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Tourism workshop and events plan to woo visitors to new council area

Immerse yourself in the culture and history of Armagh and St Patrick as the city celebrates Ireland’s patron saint with five jam-packed days of live entertainment including music, song, dance, theatre and the spoken word for what will be the city’s largest-ever St Patrick’s Festival to date. Harpists Ciara O’Hanlon and Tara Gilsenan (pictured) are ready to welcome the expected 20,000 visitors to Armagh and its many iconic venues including the Public Library, the Market Place Theatre to enjoy acts such as Mary Coughlan, Stockton’s Wing and Kila, as well as numerous activities for festival-goers of all ages including ‘The Storytellin’ Man and the Songstress’ and a giant interactive storyboard telling the story of St Patrick in Ireland the iconic Navan Fort. Running from Thursday 12th – Tuesday 17th March, see the full schedule at www.armagh.co.uk/saintpatrick.

A workshop is being planned to help the new Armagh City, Banbridge and Craigavon Borough Council identify priorities as it aims to develop its tourism offering.

Tourism NI has agreed to host the workshop and the three council areas will focus on tourism development and marketing.

At the full ACBCBC Council this week, a recommendation was also approved for officers to develop an events plan for the much larger council area and key actions for the future.

Strategic director Olga Murtagh had brought forward a paper.

Under the ‘Prosper the Place’ category of its Corporate Plan, the council is aiming to ‘Increase the tourism, hospitality and entertainment economy and bid for large scale signature events’.

Ms Murtagh told councillors that statistics relating to the new council indicate that tourism is underperforming in terms of visitor spend and economic spin-off. Research had indicated that the area is attracting day trips to visitor attractions but this was not extending to overnight stays.

A Regeneration & Development Strategy 2015 for the Armagh City, Banbridge and Craigavon Borough Council area was launched in April.

The Strategic Director, in her paper, states: “This strategy recognises the opportunity that the tourism sector and the events sector represent as key drivers of the local economy and contributing to regeneration.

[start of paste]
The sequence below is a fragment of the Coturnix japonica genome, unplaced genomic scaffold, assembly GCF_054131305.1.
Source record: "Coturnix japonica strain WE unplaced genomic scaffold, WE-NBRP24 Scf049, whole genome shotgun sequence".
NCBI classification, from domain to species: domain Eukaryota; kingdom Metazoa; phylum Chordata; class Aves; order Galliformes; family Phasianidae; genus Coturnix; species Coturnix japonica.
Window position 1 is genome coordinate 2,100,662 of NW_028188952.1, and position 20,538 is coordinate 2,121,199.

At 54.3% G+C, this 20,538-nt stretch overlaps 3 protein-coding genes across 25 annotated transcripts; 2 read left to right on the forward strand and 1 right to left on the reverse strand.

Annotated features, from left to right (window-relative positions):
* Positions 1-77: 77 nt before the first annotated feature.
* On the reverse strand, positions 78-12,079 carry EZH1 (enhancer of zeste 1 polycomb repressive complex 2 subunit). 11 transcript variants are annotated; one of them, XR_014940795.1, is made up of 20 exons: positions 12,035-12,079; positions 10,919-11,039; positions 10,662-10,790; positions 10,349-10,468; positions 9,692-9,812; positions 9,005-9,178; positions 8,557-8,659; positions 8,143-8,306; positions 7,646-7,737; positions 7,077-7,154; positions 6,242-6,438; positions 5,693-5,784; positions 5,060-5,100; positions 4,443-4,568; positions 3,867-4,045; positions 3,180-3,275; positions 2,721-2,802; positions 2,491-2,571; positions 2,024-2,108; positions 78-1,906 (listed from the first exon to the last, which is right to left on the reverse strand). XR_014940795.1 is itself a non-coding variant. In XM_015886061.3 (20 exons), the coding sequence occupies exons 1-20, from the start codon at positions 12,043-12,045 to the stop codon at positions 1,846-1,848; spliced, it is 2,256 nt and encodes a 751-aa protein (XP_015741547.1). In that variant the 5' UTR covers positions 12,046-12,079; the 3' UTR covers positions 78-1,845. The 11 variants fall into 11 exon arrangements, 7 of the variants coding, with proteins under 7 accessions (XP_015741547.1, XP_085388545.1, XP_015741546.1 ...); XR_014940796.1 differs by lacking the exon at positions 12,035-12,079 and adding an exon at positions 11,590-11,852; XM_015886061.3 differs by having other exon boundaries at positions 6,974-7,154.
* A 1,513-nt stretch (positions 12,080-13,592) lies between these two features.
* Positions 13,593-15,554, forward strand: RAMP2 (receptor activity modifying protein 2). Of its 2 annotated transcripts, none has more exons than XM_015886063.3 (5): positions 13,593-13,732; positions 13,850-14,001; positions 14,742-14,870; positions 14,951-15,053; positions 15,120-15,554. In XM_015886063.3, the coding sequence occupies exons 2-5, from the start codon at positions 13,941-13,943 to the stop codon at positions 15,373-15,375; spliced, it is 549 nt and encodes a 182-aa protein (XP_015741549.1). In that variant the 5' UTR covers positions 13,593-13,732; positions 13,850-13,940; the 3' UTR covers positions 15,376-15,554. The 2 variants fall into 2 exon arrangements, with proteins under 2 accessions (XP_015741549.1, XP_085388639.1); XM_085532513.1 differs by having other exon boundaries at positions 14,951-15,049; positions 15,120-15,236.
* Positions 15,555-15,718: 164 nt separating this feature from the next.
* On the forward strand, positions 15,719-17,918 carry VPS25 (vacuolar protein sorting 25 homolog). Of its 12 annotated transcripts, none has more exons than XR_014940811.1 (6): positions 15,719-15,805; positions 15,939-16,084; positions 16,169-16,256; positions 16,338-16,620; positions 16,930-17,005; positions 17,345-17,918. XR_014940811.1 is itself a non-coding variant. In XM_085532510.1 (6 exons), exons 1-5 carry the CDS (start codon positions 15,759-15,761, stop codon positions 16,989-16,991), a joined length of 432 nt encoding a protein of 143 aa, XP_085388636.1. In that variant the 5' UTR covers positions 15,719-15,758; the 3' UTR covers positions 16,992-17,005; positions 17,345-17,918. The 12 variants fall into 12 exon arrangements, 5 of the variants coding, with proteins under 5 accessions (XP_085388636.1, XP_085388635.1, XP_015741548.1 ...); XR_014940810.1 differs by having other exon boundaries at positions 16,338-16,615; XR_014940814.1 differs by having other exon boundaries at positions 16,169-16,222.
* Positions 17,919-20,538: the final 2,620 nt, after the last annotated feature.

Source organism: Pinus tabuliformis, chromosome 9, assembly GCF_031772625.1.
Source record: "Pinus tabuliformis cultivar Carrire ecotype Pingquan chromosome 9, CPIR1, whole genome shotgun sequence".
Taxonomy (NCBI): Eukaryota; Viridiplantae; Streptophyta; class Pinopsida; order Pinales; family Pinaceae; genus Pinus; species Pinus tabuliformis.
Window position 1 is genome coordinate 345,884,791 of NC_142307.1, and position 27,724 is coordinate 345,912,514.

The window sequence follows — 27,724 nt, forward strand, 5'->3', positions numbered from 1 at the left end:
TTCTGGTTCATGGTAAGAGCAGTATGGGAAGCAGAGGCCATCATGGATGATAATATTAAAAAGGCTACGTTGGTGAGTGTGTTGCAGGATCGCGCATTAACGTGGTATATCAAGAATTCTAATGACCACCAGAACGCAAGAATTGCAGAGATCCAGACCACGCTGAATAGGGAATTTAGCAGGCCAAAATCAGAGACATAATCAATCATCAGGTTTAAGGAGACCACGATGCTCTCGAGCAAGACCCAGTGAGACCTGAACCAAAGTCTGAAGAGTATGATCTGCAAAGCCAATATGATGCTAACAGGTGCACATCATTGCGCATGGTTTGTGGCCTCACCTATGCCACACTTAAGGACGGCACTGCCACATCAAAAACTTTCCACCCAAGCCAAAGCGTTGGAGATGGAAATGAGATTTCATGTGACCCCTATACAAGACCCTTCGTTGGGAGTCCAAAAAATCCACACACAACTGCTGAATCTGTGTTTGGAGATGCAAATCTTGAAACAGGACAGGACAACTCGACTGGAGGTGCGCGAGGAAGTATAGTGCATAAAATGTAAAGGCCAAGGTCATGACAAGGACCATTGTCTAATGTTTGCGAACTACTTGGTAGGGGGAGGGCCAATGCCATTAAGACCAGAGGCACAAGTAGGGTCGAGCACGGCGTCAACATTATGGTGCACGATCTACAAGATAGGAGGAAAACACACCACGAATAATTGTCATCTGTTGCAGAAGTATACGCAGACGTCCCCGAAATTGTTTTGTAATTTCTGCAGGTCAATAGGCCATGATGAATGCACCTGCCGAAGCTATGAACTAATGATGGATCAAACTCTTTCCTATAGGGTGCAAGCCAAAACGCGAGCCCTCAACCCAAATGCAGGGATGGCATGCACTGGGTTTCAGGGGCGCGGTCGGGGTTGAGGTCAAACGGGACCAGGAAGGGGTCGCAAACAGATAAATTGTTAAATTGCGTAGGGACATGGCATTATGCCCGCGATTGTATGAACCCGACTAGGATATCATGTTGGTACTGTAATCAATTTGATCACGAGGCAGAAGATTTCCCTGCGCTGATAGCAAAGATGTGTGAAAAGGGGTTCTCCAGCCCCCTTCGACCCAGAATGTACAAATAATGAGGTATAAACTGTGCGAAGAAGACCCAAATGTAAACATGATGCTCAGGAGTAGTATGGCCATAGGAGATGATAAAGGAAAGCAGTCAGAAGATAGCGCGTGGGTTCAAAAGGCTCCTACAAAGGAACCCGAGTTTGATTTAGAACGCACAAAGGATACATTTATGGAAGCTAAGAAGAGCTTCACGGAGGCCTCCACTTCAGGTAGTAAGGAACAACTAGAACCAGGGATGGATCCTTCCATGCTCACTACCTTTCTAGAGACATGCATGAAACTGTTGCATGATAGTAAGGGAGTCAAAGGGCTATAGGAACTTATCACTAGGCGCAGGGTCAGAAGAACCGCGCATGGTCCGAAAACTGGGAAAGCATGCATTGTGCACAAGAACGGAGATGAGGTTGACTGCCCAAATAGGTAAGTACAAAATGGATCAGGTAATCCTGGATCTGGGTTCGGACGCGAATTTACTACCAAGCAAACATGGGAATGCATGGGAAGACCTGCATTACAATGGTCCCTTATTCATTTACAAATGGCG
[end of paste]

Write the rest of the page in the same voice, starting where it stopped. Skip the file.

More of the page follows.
“The Department of Enterprise Trade & Investment’s (DETI) Northern Ireland Tourism Strategy 2020 highlights nine key tourism destination areas in Northern Ireland, three of which are located in the new council area and include Armagh, the Mournes and Lough Neagh.

“Over recent years the St Patrick’s brand has been developed as a signature project and Tourism NI have indicated that they are keen to work in partnership with councils to develop the St Patrick’s theme linking with the Christian heritage offer.”

During the course of discussion on the presentation, SDLP Councillor Joe Nelson highlighted the lack of hotel accommodation within the borough.

He also said that Lough Neagh was one of the most underdeveloped tourist assets and the issue of ownership should be addressed.

DUP Councillor Jonathan Buckley said the tourist potential for the borough was extensive, although work was required with regional government and the planned workshop would be “significant”.

Ulster Unionist Alderman Jim Speers said the recent announcement of a new hotel development in Belfast was welcome, but pointed to a centralisation of the evening economy and tourist scene for Belfast.

The borough, he said, had a tremendous tourist product, with the foothills of the Mournes and all Armagh had to offer, and he agreed with Councillor Nelson’s assessment that Lough Neagh was being underutilised.

Alderman Speers said there was “a major job of work to be undertaken to drive the tourist product in this area”, and he welcomed engagement with Tourism NI which was “crucially important”.

UUP Councillor Sam Nicholson suggested a strategy to create a package for the area in conjunction with hoteliers.

SDLP Councillor Sharon Haughey-Grimley said this was something which could be covered in the forthcoming workshop.

Sinn Fein’s Brendan Curran said there should be an integrated strategy; hotels, he said, would come to the area if the business was there for them, and this was key to future development of the area.

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